How to Deal with Drug Treatment for the Elderly

When many people think about drug addiction, they picture young people abusing drugs in alleyways or at parties. In reality, many addicted individuals are over the age of 65. Treating addiction in older adults can come with many difficulties. If you have an elderly loved one who might have an addiction, below you’ll find some of the important things you’ll need to know.

What Does Addiction Look Like in Elderly People?

When an elderly loved one uses drugs, you might notice any of the following signs and symptoms. You’ll notice that while some of these signs are similar in young people who abuse drugs, other signs are fairly unique to elderly individuals.

  • Secrecy
  • Ritualistic drinking (e.g., needing wine after dinner)
  • Visiting multiple doctors
  • Depression
  • Anxiety
  • Anger
  • Lethargy
  • Forgetfulness

Why Do Elderly People Use Drugs?

Elderly people, like young people, can abuse drugs for a variety of different reasons. Even in old age, genetics and co-occurring mental illnesses play a role in addiction. Other factors include the items on the list below:

  • Job burnout (in non-retirees)
  • Boredom or lack of purpose (in retirees)
  • PTSD (in war veterans and trauma victims)
  • Fear of life changes
  • Loneliness

Once again, some reasons for elderly drug abuse overlap with reasons for young adult drug abuse. However, many of these reasons apply mostly to older individuals.

Prescription Drugs

As a whole, the older generation uses more prescriptions than younger generations.

The elderly, of course, experience more medical conditions that require prescription treatment. Some of these prescriptions, however, can lead to dependence and addiction. This fact has created a major problem among the elderly population. Two of the biggest culprits in this problem are opioids and benzodiazepines.

Opioids are a group of pain-relieving medications that commonly lead to addiction. Unfortunately, back when many of today’s elderly patients received their first opioid prescriptions, doctors didn’t know how addictive these pills could be. As a result, doctors didn’t monitor their patients very closely, and millions of people developed addictions. The elderly, who deal with more physical pain than the general population, received many of those addictive prescriptions before anybody realized how addictive they were.

Benzodiazepines are tranquilizer drugs that some doctors prescribe for sleeplessness and panic disorders, among other things. Some more familiar names for benzodiazepines include Valium and Xanax. Unlike some other prescription medications, benzodiazepines are not intended for long-term use. However, because they can create a quick dependency, many people use these drugs much longer than their doctors ever intended. Elderly people, who may experience sleeplessness and anxiety due to life changes, are at risk for benzodiazepine addiction.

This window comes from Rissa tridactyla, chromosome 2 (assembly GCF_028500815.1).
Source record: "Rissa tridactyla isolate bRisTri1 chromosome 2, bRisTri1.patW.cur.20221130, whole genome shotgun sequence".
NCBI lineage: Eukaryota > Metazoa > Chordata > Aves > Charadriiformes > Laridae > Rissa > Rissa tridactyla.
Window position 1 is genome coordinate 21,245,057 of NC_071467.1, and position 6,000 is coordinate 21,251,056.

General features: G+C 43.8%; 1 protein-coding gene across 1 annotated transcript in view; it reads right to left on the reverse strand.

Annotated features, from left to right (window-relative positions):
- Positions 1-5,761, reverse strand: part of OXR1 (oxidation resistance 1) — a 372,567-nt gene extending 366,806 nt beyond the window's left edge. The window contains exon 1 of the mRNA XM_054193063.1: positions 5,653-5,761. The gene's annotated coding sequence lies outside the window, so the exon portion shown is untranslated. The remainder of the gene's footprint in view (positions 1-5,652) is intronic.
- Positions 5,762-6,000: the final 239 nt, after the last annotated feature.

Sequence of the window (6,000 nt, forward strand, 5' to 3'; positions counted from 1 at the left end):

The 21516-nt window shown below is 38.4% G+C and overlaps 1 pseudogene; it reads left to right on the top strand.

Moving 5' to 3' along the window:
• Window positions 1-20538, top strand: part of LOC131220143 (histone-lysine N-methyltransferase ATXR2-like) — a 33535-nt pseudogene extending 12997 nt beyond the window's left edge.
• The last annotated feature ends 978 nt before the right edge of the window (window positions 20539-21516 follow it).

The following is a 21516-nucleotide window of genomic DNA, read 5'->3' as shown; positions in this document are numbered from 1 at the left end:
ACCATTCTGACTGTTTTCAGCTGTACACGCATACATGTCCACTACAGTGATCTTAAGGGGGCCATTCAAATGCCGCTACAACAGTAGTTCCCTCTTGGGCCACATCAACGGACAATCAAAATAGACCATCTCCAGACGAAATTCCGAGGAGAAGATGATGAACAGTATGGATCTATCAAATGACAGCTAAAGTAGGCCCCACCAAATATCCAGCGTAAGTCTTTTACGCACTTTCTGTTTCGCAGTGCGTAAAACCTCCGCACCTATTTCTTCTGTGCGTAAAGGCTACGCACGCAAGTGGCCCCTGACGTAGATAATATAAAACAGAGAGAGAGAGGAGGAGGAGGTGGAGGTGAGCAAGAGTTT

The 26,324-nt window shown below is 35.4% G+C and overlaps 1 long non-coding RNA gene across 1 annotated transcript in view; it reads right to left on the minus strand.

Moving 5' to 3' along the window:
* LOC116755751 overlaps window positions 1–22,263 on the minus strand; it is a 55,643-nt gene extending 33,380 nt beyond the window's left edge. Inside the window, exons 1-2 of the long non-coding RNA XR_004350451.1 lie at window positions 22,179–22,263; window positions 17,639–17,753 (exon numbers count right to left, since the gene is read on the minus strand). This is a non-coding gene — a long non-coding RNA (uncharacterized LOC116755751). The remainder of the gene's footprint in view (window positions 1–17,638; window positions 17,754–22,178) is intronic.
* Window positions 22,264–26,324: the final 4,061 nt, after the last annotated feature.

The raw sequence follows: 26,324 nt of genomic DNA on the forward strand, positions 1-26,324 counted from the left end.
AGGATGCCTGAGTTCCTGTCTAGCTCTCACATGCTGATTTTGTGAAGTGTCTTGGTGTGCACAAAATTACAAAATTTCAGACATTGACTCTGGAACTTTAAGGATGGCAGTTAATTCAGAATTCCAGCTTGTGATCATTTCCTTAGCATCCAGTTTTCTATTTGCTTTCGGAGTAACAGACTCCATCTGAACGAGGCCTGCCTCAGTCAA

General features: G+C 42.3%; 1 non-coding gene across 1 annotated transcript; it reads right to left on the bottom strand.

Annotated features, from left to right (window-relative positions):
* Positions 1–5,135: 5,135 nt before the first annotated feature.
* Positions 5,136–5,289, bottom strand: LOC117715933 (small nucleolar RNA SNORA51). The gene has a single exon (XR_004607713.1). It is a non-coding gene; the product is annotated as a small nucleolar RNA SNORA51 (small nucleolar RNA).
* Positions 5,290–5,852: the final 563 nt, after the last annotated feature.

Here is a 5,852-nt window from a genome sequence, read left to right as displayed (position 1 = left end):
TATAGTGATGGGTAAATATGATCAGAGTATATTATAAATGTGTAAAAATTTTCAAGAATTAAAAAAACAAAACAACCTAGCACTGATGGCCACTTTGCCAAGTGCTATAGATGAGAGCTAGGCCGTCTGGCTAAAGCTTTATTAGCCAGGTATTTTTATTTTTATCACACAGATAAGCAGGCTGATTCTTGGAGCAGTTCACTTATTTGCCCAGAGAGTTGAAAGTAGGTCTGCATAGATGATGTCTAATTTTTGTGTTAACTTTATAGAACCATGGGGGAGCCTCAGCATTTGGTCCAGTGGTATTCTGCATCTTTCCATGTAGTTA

If you have a loved one who may be addicted to drugs, contact Rehab Info at 800-482-QUIT.

The Generational Gap

Often, elderly patients with addiction are either ignored or misdiagnosed.

People in older generations grew up with more of a stigma surrounding addiction and other mental illnesses. While some of that stigma still exists today, young people tend to have an easier time viewing addiction in a different light. Elderly people, on the other hand, might see addiction as a moral failing rather than a treatable illness. They may face more shame about their addictions than younger people would face. As a result, many older addicted people are reluctant to talk to a doctor or anybody else about the problem. Furthermore, symptoms of drug addiction in elderly people often look like symptoms of age-related illnesses. Frustration and forgetfulness, for example, may be symptoms of dementia, but they can also be symptoms of an addiction.

Treating Older Adults

Rehab tends to benefit older adults as much as it benefits younger adults. However, people in older generations do need special considerations for treatment. For example, the detox process may take longer in aging bodies, so medical professionals should keep this fact in mind when providing treatment.

Furthermore, the different viewpoints of elderly individuals can impact the treatment process. We’ve already mentioned that elderly patients are more likely to view addiction as a moral failing. Treatment professionals should be prepared for this viewpoint and understand how to counteract it. Teaching patients how to overcome shame is a major obstacle for any addiction treatment, but it is especially difficult and important for older individuals.

Elderly people can attend any drug and rehab facility that serves the general population. However, some rehab programs were designed specifically for older adults. Many elderly patients may feel more comfortable in these settings.

After rehab, elderly patients should continue to seek treatment. However, because of the generational stigma surrounding mental illness, older people may struggle to open up to a counselor in one-on-one therapy. Group therapy with other elderly individuals may appeal more to these patients. This route can remove some of the loneliness that comes from elderly drug addiction.

Finding a Place to Start

If you have an elderly relative who is struggling with a drug addiction, or if you yourself may have an addiction, you don’t have to deal with it alone. Rehab Info can help you start treatment and find support.

When you start by calling us, we’ll listen to your situation and then

help you find the treatment options that will work best for you. Call 800-492-QUIT today to get started. We’ll help you take it from there.
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